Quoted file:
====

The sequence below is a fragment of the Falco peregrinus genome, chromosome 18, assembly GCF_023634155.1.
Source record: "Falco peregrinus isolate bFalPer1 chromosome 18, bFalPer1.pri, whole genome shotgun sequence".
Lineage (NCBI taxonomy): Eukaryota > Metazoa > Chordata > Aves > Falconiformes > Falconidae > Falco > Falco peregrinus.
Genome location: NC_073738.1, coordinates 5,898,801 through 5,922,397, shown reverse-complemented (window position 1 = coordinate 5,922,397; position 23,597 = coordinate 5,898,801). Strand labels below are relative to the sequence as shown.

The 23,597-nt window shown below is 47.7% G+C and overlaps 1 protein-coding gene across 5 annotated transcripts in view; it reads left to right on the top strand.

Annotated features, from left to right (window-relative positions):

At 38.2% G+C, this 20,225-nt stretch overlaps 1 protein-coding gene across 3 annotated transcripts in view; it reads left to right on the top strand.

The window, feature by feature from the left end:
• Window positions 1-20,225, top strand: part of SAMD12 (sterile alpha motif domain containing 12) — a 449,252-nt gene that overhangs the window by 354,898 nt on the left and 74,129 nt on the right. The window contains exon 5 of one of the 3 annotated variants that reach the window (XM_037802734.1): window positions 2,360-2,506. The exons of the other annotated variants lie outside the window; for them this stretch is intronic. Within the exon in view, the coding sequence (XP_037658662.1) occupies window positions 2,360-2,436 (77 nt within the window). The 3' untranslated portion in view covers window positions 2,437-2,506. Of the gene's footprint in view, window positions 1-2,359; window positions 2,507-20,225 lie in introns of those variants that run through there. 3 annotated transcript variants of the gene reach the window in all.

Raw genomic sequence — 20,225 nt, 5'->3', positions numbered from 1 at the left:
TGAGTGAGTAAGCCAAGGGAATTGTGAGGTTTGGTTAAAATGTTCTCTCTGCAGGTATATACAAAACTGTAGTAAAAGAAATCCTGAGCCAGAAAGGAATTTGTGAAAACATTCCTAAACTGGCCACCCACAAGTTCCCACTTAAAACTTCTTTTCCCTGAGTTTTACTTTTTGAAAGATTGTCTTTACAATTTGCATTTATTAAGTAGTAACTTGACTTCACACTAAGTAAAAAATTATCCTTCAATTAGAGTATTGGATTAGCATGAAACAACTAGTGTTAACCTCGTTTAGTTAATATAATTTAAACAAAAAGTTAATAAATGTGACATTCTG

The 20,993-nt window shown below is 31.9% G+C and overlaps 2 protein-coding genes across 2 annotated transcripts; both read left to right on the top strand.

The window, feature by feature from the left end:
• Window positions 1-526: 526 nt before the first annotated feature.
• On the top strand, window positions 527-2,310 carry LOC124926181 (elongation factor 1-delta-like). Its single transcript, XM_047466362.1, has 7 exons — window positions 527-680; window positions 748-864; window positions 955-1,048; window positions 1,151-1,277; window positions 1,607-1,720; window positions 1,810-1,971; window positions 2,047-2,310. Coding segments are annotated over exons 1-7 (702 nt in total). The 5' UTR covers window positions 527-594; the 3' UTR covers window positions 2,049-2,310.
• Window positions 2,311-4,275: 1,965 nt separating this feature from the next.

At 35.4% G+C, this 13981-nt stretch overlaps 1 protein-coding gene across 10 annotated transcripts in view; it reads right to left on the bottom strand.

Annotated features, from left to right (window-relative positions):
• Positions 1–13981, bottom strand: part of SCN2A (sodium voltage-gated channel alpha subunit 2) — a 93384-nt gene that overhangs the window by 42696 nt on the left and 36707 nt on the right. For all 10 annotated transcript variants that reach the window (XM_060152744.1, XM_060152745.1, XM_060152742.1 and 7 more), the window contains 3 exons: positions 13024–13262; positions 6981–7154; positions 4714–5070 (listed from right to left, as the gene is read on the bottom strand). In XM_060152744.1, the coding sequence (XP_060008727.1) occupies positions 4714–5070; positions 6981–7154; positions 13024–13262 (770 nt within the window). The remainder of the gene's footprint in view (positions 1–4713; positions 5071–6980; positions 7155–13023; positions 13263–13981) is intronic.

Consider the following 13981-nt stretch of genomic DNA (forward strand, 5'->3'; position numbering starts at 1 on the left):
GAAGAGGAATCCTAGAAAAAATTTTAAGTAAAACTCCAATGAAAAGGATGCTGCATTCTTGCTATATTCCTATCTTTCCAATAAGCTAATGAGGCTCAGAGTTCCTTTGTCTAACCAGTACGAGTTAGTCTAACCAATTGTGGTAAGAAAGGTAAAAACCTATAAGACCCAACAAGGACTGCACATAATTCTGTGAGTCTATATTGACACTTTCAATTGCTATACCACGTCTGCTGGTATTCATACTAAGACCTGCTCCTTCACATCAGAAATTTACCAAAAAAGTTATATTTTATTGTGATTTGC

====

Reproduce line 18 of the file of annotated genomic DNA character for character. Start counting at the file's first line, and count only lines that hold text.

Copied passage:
Annotated features, from left to right (window-relative positions):